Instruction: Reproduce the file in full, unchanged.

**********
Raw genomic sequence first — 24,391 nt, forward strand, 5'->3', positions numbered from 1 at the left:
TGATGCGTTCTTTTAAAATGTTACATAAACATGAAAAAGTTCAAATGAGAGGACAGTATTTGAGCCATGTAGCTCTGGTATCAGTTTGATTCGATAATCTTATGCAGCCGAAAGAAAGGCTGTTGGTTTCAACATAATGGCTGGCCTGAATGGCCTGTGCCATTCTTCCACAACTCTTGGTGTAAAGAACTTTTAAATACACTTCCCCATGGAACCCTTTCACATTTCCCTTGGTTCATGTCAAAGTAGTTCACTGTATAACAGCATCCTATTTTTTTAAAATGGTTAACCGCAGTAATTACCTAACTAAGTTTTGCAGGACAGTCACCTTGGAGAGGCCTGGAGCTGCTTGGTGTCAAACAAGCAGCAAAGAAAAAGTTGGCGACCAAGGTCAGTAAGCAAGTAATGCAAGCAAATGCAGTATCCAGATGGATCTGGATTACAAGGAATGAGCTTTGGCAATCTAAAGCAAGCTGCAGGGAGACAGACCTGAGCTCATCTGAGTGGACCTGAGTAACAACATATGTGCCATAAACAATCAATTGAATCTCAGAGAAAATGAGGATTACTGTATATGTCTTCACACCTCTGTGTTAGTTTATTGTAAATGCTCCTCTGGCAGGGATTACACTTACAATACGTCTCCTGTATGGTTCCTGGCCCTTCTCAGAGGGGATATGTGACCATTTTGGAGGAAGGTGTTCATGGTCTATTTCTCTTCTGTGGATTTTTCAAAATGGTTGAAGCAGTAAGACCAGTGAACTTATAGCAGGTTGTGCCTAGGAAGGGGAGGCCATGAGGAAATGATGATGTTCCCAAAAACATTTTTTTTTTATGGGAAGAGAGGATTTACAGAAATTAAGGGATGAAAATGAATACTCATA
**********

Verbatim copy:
Raw genomic sequence first — 24,391 nt, forward strand, 5'->3', positions numbered from 1 at the left:
TGATGCGTTCTTTTAAAATGTTACATAAACATGAAAAAGTTCAAATGAGAGGACAGTATTTGAGCCATGTAGCTCTGGTATCAGTTTGATTCGATAATCTTATGCAGCCGAAAGAAAGGCTGTTGGTTTCAACATAATGGCTGGCCTGAATGGCCTGTGCCATTCTTCCACAACTCTTGGTGTAAAGAACTTTTAAATACACTTCCCCATGGAACCCTTTCACATTTCCCTTGGTTCATGTCAAAGTAGTTCACTGTATAACAGCATCCTATTTTTTTAAAATGGTTAACCGCAGTAATTACCTAACTAAGTTTTGCAGGACAGTCACCTTGGAGAGGCCTGGAGCTGCTTGGTGTCAAACAAGCAGCAAAGAAAAAGTTGGCGACCAAGGTCAGTAAGCAAGTAATGCAAGCAAATGCAGTATCCAGATGGATCTGGATTACAAGGAATGAGCTTTGGCAATCTAAAGCAAGCTGCAGGGAGACAGACCTGAGCTCATCTGAGTGGACCTGAGTAACAACATATGTGCCATAAACAATCAATTGAATCTCAGAGAAAATGAGGATTACTGTATATGTCTTCACACCTCTGTGTTAGTTTATTGTAAATGCTCCTCTGGCAGGGATTACACTTACAATACGTCTCCTGTATGGTTCCTGGCCCTTCTCAGAGGGGATATGTGACCATTTTGGAGGAAGGTGTTCATGGTCTATTTCTCTTCTGTGGATTTTTCAAAATGGTTGAAGCAGTAAGACCAGTGAACTTATAGCAGGTTGTGCCTAGGAAGGGGAGGCCATGAGGAAATGATGATGTTCCCAAAAACATTTTTTTTTTATGGGAAGAGAGGATTTACAGAAATTAAGGGATGAAAATGAATACTCATA